It seems like Israel’s oldest active politician, Shimon Peres (shown at Nobel Peace Prize Ceremony in Oslo in 1994) is still having a go at it like an aging Marathon runner, in regards to his plan to once again run for President of the State of Israel. Despite his age, 82, and the allegations against him concerning the way he recruited more than $320,000 in ‘questionable’ political contributions, the aging political icon just refuses to retire, and become a full-fledged pensioner.
And why should he, with the average of the members of the newly formed Pensioners being around 75, and party leaders like Rafi Eitan themselves either pushing or crossing the octogenarian mark. Though not a member of Eitan’s party, Peres, since his bolt from his 60 year membership in the Labor Party, has virtually embarked on a new political horizon; thanks to Ehud Olmert’s Kadima Party. Peres is alleged to have received the quasi-legal contributions from some very affluent people, including billionaires Haim Saben, Bruce Rappaport, and Daniel Abrahams. Even though the receipt of the money is not considered illegal, the ethics of the circumstances surrounding the affair could have been a bit more “Kosher”.
Peres still intends to keep his hat in the presidential candidacy ring, however, and the question now is whether he will be able to achieve his goal, and come out a real winner, after so many times of winding up on the losing side. After all, his long political career, though colorful, has not exactly been a successful one. Though he has been Prime Minister twice, the first time in a shared national unity platform with former Likud Party leader Yitzhak Shamir, and the second time following the assassination of Yitzhak Rabin, Peres has certainly had his trials and tribulations in the tumulus world of Israeli politics. Even his being nominated for the Nobel Peace Prize only happened at the last minute following the nomination of Rabin and Yassir Afafat. Perhaps it was Arafat’s winning a share of the 1994 Peace Prize that convinced the Nobel Prize Committee to include Peres in receiving the award that year.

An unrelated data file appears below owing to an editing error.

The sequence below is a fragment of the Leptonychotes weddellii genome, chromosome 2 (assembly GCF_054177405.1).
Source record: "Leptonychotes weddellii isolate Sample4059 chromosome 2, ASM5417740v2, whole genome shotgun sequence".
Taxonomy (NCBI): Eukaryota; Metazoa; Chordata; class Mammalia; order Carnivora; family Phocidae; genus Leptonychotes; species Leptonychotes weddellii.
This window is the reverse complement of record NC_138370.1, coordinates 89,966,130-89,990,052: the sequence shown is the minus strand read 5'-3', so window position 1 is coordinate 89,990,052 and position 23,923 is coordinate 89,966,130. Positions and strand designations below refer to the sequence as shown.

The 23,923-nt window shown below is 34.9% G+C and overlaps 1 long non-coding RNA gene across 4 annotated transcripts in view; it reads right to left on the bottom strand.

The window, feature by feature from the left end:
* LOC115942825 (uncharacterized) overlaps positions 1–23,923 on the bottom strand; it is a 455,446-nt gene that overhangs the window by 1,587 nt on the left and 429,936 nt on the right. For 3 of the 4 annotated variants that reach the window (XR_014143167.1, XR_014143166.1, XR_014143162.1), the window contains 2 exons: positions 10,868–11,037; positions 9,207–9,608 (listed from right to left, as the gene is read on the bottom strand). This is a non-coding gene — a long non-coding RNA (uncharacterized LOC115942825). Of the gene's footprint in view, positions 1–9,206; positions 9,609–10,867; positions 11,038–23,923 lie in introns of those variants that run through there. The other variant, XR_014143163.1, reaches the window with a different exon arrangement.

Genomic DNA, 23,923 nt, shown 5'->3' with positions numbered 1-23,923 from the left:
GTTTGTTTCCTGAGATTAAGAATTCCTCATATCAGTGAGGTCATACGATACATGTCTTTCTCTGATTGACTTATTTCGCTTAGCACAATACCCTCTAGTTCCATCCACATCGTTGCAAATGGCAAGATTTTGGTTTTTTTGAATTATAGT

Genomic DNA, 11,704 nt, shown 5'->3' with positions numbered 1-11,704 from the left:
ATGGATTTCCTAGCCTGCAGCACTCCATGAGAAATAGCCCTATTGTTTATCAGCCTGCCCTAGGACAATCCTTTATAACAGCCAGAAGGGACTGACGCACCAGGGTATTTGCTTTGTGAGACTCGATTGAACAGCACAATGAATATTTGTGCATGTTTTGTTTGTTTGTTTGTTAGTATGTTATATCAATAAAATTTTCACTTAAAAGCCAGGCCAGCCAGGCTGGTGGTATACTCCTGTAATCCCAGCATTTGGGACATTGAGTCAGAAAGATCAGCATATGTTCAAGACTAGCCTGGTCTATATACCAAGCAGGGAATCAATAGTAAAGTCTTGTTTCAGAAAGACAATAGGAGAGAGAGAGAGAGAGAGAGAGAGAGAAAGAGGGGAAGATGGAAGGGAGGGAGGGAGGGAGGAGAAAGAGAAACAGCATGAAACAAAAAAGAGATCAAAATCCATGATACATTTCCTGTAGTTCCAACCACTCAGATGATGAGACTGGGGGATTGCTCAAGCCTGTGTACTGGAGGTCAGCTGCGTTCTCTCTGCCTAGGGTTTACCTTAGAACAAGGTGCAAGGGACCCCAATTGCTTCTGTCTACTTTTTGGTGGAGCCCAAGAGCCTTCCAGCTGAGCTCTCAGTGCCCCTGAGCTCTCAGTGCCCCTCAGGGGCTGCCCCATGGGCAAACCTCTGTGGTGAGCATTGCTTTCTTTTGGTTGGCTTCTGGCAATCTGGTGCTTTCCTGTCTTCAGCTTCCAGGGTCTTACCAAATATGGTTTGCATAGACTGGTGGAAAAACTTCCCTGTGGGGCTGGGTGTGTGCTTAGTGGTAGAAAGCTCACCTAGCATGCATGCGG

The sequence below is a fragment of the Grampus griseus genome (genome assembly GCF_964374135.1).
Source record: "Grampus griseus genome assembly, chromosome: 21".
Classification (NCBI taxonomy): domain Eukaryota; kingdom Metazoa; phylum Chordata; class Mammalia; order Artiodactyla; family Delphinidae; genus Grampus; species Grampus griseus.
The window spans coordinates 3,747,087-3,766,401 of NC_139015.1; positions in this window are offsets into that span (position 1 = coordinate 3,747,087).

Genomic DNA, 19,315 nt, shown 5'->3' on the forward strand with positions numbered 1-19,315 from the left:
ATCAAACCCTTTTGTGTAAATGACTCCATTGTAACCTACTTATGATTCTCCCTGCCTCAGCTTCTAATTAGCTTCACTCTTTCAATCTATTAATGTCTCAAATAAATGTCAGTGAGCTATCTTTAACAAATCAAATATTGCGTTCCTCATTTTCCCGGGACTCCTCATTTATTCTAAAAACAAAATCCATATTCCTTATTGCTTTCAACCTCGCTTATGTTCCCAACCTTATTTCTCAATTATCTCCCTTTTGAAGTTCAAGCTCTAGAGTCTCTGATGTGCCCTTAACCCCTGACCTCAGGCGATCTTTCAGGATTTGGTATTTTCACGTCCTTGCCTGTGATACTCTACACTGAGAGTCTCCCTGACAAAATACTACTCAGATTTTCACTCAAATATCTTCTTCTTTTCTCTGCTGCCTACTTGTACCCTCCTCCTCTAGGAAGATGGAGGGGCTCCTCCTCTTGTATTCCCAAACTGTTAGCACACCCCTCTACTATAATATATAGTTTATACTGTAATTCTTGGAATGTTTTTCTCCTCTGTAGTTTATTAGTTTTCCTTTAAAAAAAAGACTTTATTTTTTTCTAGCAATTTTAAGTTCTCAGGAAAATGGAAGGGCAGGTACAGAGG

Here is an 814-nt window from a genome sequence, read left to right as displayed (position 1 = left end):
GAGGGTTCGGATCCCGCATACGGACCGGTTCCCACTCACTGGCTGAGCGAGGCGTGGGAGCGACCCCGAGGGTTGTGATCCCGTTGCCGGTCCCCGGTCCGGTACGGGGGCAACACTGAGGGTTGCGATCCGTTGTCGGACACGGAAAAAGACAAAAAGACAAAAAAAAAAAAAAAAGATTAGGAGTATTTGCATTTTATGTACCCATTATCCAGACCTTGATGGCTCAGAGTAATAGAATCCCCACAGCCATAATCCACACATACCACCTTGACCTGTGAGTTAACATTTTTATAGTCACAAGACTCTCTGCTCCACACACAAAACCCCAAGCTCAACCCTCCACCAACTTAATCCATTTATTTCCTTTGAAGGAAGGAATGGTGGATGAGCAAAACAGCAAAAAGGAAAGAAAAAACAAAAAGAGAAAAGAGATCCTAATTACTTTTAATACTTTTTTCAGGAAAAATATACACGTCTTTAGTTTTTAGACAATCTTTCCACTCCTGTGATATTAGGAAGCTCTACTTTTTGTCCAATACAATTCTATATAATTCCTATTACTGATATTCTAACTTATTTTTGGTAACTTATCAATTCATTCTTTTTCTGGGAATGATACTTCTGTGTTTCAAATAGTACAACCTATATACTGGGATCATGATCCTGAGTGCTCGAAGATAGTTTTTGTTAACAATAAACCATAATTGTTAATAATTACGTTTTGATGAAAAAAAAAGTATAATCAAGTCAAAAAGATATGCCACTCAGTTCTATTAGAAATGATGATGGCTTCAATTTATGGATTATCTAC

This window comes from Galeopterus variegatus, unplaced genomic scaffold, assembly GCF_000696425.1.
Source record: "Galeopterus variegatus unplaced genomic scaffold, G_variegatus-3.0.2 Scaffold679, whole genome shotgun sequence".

Peres’ often frank and one-sided political views have often hindered him, especially in a part of the world; where Jews like himself are definitely not welcome â€“ or wanted. It’s often been a visual reality that despite his overtures towards establishing peaceful co-existence with Israel’s Arab neighbors, including the Palestinians, these “neighbors’ just don’t want to be neighborly. Events following the signing of the Oslo Accords in 1993, and certainly since the beginning of the Second Intifada in September, 2000, clearly point this out.
Despite all of this, Peres continues to pursue his dream of working out a deal with the Palestinians, and other peoples in the region, and through his Peres Center for Peace he tries to continue a dialogue with more moderate elements in a less than moderate part of the world. Many people, including this writer, would like to believe there is a possibility of peaceful co-existence between Israel and its neighbors. Shimon won’t live forever, however; and one wonders who will pick up and carry the baton after he’s gone.